With public school and daycare closing, parents have had a real-life taste of how to homeschool their kids in the last six weeks. While some parents have already started getting the hang of it, a lot of us still struggle—especially those who now find themselves juggling homeschooling, working remotely, entertaining toddlers, and general household responsibilities. And if you have multiple kids…well, let’s just say you are rockstars!
So in the service of all the hardworking parents out there who are wondering how homeschool moms are doing it, we have done our homework. Here we share some homeschooling tips on how to teach young kids at home (without losing it).
1. Create a designated homeschool area.
Just as a dedicated workspace can help you get into a work mindset, a designated homeschool space where kids can do their classwork can help them focus and avoid distractions. Moreover, it will eliminate the extra time spent gathering and locating materials for schoolwork.
“Having a convenient and comfortable space with everything you need helps the process feel more natural and less chaotic for everyone,” says Crystal Bogenschutz of @catchingupwithcrystal. “It also helps kids learn how to get and put back their own materials.”
2. No extra room? No problem.
Not every household is blessed with an extra room for homeschooling. The good news is that you can always transform a corner of your kitchen, dining room, or living room into an instant homeschool.
“Dining room tables work great for homeschooling,” says Chelsea Brownfield of @thebrownfieldbabes. “You can hang a few shelves to store supplies in baskets without taking up any floor space.”
And don’t just limit yourself to your indoor space. Your backyard, patio, or even the garage can provide plenty of space to explore and learn. “My kids love writing their name and spelling words with sidewalk chalk outside,” Chelsea adds. “It provides a change of pace and gets them outside.
3. Start with basic school supplies.
If you’re just starting out, gather the supplies and materials you already have. From there, start building up your stash as you need them. For starters, here’s a list of things you would need:
1) A table for you and your children to sit together.
2) Visual and hands-on learning tools: books, flashcards, chalkboards, puzzles, educational toys, etc.
3) School and craft supplies: pencils, erasers, pencil sharpeners, markers, crayons, scissors, tape, glue, paint, construction paper, lined paper, etc.
4) Some storage bins for the said supplies.
5) A Printer for printing free online resources.
6) A binder or corkboard to house your kids’ crafts and work.
7). A good washable kids rug for the inevitable spills!
4. Find a homeschool curriculum or schedule that works for your family.
Most public schools provide students with an online version of their curriculum. If there isn’t one, or if you’re looking for something to supplement what you have, there are plenty of resources available online.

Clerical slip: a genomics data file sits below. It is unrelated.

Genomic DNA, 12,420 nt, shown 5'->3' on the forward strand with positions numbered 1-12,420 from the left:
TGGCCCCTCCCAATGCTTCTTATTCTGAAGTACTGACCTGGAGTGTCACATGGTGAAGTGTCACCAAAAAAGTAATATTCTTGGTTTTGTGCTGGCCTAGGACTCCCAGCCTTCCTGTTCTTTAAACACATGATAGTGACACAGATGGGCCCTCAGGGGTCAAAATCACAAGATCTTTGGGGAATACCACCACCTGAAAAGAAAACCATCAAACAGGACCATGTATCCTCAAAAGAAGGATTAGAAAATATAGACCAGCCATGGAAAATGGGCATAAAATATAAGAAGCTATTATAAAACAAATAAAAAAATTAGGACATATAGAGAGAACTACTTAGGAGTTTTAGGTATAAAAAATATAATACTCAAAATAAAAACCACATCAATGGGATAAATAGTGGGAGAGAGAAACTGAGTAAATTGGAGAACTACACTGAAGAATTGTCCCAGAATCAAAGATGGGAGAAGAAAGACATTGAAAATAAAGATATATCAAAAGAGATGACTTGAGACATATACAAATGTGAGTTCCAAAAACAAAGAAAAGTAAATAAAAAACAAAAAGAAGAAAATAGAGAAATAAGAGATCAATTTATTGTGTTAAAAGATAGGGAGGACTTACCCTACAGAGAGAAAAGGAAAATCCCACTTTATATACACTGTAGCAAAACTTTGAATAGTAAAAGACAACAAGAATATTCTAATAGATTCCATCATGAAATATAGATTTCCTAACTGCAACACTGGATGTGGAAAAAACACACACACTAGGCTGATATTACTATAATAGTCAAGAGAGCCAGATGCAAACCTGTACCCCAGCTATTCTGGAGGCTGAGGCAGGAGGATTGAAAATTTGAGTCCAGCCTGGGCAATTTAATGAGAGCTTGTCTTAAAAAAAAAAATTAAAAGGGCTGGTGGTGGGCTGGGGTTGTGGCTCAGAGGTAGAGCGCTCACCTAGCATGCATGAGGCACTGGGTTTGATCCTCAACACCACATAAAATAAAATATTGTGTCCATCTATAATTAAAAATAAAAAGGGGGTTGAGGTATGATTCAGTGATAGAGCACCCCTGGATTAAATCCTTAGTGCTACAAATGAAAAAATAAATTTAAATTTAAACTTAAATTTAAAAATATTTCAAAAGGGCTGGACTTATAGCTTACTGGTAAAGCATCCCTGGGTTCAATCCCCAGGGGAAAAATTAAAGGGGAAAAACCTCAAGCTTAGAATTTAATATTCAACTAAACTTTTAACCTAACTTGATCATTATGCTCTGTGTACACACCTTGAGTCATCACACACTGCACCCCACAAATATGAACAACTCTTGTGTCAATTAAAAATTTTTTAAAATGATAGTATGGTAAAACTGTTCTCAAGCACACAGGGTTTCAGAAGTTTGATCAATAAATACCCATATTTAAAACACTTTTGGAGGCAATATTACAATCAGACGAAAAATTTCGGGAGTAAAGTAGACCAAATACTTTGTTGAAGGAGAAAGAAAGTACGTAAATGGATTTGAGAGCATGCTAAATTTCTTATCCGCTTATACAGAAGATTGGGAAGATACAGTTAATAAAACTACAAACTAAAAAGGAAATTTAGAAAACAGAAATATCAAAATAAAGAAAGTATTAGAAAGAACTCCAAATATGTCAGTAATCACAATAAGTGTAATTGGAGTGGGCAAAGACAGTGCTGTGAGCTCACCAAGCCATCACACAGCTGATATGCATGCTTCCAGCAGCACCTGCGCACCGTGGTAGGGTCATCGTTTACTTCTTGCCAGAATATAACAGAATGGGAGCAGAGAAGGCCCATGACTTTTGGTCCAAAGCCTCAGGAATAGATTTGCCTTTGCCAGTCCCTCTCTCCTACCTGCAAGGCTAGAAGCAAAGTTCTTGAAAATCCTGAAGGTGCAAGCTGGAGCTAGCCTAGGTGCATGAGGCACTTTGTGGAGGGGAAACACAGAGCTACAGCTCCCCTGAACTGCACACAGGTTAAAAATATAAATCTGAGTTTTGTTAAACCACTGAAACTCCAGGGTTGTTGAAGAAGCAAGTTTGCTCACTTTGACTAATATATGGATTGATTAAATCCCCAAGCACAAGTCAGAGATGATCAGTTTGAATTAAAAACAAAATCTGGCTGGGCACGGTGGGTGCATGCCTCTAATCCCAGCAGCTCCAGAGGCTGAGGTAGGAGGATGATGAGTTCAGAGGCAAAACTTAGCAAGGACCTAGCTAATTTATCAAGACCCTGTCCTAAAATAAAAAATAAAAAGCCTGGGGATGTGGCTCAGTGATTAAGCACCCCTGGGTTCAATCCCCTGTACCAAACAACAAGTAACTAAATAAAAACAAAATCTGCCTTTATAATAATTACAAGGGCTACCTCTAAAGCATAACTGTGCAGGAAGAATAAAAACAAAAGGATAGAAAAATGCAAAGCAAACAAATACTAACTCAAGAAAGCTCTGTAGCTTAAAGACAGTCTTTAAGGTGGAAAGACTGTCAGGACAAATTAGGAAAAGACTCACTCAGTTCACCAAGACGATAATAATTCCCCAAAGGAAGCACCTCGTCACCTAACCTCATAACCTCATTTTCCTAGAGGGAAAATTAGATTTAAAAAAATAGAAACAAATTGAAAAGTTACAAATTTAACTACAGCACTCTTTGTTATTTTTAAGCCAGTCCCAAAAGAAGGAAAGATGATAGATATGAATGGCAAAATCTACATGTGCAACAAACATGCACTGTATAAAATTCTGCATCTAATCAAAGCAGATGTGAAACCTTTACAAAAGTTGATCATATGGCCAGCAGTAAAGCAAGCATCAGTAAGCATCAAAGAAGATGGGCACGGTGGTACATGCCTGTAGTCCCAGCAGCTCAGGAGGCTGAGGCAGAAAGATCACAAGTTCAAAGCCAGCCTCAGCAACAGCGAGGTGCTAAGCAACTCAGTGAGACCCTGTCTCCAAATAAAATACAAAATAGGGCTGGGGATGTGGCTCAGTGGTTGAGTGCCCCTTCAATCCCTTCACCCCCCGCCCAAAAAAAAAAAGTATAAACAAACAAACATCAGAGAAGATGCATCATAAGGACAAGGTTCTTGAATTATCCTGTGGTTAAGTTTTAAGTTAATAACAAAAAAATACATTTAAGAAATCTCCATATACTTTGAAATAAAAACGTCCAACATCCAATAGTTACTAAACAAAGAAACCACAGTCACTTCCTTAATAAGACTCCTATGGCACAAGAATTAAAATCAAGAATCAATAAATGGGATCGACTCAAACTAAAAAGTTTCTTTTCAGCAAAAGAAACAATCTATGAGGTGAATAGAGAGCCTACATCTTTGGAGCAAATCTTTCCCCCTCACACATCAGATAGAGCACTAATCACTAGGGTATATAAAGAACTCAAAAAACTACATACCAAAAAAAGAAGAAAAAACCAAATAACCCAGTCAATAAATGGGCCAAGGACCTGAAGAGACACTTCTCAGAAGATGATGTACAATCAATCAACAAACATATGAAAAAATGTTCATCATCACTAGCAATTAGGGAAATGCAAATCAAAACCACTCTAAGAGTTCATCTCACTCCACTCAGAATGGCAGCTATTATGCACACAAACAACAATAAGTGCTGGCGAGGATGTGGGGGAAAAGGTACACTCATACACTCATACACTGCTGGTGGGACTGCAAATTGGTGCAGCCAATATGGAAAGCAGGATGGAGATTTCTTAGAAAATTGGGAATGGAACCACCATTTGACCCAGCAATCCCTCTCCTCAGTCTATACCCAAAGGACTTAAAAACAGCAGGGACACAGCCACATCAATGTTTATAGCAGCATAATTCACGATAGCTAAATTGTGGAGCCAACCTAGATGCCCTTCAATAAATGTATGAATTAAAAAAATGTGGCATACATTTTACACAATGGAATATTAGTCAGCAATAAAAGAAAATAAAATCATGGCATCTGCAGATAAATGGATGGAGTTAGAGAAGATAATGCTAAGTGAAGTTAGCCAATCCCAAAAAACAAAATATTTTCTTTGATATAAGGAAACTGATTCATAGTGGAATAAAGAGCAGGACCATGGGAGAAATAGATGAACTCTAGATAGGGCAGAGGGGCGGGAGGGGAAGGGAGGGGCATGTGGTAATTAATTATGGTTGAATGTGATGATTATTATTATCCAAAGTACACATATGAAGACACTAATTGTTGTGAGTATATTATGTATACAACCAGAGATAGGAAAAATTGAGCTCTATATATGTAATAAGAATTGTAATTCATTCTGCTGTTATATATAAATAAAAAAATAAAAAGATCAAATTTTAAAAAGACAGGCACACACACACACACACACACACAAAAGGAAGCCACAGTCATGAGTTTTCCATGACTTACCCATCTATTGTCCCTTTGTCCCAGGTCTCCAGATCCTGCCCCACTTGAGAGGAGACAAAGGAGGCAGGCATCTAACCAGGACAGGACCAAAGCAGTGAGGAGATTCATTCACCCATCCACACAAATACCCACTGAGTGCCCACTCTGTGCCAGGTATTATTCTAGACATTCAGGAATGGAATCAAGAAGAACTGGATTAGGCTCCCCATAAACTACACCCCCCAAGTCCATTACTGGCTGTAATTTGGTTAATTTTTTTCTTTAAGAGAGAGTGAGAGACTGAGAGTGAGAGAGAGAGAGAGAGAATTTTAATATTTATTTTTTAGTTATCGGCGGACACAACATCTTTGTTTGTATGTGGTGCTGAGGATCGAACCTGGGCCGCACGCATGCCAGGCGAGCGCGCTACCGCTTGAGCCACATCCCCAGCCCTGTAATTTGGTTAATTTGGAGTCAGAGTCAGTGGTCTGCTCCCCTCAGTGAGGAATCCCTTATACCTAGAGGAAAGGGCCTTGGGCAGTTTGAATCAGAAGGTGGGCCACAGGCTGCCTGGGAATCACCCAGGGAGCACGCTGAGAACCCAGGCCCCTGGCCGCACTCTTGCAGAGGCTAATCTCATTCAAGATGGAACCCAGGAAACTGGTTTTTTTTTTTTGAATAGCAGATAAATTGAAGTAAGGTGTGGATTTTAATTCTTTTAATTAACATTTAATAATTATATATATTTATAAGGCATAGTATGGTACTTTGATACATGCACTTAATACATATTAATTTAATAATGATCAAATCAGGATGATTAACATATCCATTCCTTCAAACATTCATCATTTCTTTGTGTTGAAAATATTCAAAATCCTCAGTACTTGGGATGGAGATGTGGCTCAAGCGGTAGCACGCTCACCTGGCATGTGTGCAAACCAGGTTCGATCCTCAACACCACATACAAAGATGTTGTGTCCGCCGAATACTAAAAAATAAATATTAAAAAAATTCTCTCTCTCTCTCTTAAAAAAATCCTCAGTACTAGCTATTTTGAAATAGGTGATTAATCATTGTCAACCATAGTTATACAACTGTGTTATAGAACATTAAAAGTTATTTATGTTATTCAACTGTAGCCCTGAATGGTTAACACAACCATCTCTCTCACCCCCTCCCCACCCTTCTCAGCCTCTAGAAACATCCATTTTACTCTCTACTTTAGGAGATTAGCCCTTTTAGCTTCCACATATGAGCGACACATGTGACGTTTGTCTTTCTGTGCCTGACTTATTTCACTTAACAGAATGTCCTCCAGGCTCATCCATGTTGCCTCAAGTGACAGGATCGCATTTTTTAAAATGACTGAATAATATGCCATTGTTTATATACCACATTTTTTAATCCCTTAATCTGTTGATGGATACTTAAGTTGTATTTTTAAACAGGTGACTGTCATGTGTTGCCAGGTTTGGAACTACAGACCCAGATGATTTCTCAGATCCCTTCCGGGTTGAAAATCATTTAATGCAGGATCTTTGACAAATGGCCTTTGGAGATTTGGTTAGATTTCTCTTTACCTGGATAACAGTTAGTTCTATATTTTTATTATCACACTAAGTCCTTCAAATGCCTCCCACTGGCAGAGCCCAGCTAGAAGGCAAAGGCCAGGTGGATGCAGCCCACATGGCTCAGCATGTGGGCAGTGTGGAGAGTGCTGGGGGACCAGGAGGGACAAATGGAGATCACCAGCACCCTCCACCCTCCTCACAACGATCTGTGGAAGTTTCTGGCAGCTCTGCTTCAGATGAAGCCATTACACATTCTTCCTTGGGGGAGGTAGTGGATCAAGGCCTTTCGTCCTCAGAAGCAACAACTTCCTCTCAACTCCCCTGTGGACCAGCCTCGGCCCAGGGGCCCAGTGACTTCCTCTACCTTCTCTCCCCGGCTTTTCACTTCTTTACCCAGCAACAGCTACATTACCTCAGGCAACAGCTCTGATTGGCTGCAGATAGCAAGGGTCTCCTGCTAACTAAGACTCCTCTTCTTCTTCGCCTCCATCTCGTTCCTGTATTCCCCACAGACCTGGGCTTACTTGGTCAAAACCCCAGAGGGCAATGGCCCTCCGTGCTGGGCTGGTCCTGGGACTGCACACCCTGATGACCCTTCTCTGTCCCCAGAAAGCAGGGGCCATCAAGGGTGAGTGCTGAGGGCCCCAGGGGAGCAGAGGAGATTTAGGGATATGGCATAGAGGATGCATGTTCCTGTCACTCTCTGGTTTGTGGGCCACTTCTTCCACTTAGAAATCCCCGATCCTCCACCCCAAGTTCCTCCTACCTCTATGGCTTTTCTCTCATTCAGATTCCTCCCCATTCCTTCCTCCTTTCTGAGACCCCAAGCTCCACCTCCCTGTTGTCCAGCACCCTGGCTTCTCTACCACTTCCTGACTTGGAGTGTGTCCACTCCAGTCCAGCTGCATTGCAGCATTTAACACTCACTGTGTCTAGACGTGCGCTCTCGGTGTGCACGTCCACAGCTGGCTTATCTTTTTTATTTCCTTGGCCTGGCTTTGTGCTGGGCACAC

When choosing a curriculum, Chelsea suggests choosing one that complements your child’s learning style. “There are lots of learning styles and some children respond and learn best from different curriculum approaches,” she said. “It took me several different curriculums to find the one that worked best for our family.”
5. Let every moment be a learning opportunity.
When teaching your kids at home, most parents only think about the academic part of it. But according to Chelsea, there are many things—including problem-solving, fine motor, and other real-life skills—that children can learn from playing and doing routine activities at home.
“Don’t feel the need to imitate a structured classroom,” she says. “Study things that interest your children and turn their interests into a fun study, and dig deeper! Let every moment be a learning opportunity. Cooking, putting away grocery, doing household chores—there’s more to learning than just workbooks.”
6. Know that some days will be hard—and that’s okay.
This is probably the most important homeschooling tip we got: There is no one perfect way to homeschool our children. We’ll probably make lots of mistakes along the way and it’s okay. Our kids WILL BE okay.
“I think it’s important for parents and caregivers to keep in mind that we are working and teaching our children at home—all while in the middle of a worldwide crisis,” says Lauren of @fargofarmouse. “This isn’t normal, and there’s no perfect way to go about teaching your children right now. We’re all doing the best we can with what we have. We don’t harp on perfection, and we will all get through this together.”
“Some days will be harder than others and that’s okay,” adds Chelsea. “Be flexible and patient with yourself and your children. You’re doing awesome!”
READERS: Are you homeschooling your kids right now? What are the challenges you’re facing and how are you dealing with them? Share your thoughts in the comments section below!